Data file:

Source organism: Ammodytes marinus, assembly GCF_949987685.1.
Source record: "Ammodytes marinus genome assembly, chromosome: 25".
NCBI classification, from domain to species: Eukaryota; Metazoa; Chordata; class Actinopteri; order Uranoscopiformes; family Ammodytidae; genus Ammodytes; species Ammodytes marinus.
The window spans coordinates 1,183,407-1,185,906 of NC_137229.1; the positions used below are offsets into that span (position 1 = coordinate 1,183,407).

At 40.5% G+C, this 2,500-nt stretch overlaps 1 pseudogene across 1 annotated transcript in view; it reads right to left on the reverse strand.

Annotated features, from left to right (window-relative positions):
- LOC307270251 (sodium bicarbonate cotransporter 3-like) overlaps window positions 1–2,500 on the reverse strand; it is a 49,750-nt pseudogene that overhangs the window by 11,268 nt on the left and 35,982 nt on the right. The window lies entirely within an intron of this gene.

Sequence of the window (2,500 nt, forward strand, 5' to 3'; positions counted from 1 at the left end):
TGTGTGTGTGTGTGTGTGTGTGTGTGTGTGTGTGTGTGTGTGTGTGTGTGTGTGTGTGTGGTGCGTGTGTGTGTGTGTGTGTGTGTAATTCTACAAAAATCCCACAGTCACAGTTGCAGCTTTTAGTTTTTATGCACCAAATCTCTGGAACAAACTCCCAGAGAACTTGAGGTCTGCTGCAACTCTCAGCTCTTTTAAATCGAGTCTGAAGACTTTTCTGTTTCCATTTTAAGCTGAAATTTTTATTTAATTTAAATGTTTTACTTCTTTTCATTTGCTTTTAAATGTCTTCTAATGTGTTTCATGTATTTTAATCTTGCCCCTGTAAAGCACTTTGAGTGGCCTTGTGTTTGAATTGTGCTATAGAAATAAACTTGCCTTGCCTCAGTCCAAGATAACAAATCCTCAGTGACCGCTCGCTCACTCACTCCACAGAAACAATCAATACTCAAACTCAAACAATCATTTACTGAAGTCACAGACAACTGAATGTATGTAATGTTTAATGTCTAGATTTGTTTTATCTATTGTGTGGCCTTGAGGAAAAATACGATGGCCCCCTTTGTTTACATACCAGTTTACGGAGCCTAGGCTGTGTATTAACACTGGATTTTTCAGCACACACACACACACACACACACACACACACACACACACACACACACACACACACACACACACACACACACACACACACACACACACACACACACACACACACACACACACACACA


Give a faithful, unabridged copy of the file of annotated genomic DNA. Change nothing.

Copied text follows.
Source organism: Ammodytes marinus, assembly GCF_949987685.1.
Source record: "Ammodytes marinus genome assembly, chromosome: 25".
NCBI classification, from domain to species: Eukaryota; Metazoa; Chordata; class Actinopteri; order Uranoscopiformes; family Ammodytidae; genus Ammodytes; species Ammodytes marinus.
The window spans coordinates 1,183,407-1,185,906 of NC_137229.1; the positions used below are offsets into that span (position 1 = coordinate 1,183,407).

At 40.5% G+C, this 2,500-nt stretch overlaps 1 pseudogene across 1 annotated transcript in view; it reads right to left on the reverse strand.

Annotated features, from left to right (window-relative positions):
- LOC307270251 (sodium bicarbonate cotransporter 3-like) overlaps window positions 1–2,500 on the reverse strand; it is a 49,750-nt pseudogene that overhangs the window by 11,268 nt on the left and 35,982 nt on the right. The window lies entirely within an intron of this gene.

Sequence of the window (2,500 nt, forward strand, 5' to 3'; positions counted from 1 at the left end):
TGTGTGTGTGTGTGTGTGTGTGTGTGTGTGTGTGTGTGTGTGTGTGTGTGTGTGTGTGTGGTGCGTGTGTGTGTGTGTGTGTGTGTAATTCTACAAAAATCCCACAGTCACAGTTGCAGCTTTTAGTTTTTATGCACCAAATCTCTGGAACAAACTCCCAGAGAACTTGAGGTCTGCTGCAACTCTCAGCTCTTTTAAATCGAGTCTGAAGACTTTTCTGTTTCCATTTTAAGCTGAAATTTTTATTTAATTTAAATGTTTTACTTCTTTTCATTTGCTTTTAAATGTCTTCTAATGTGTTTCATGTATTTTAATCTTGCCCCTGTAAAGCACTTTGAGTGGCCTTGTGTTTGAATTGTGCTATAGAAATAAACTTGCCTTGCCTCAGTCCAAGATAACAAATCCTCAGTGACCGCTCGCTCACTCACTCCACAGAAACAATCAATACTCAAACTCAAACAATCATTTACTGAAGTCACAGACAACTGAATGTATGTAATGTTTAATGTCTAGATTTGTTTTATCTATTGTGTGGCCTTGAGGAAAAATACGATGGCCCCCTTTGTTTACATACCAGTTTACGGAGCCTAGGCTGTGTATTAACACTGGATTTTTCAGCACACACACACACACACACACACACACACACACACACACACACACACACACACACACACACACACACACACACACACACACACACACACACACACACACACACACACACACACACA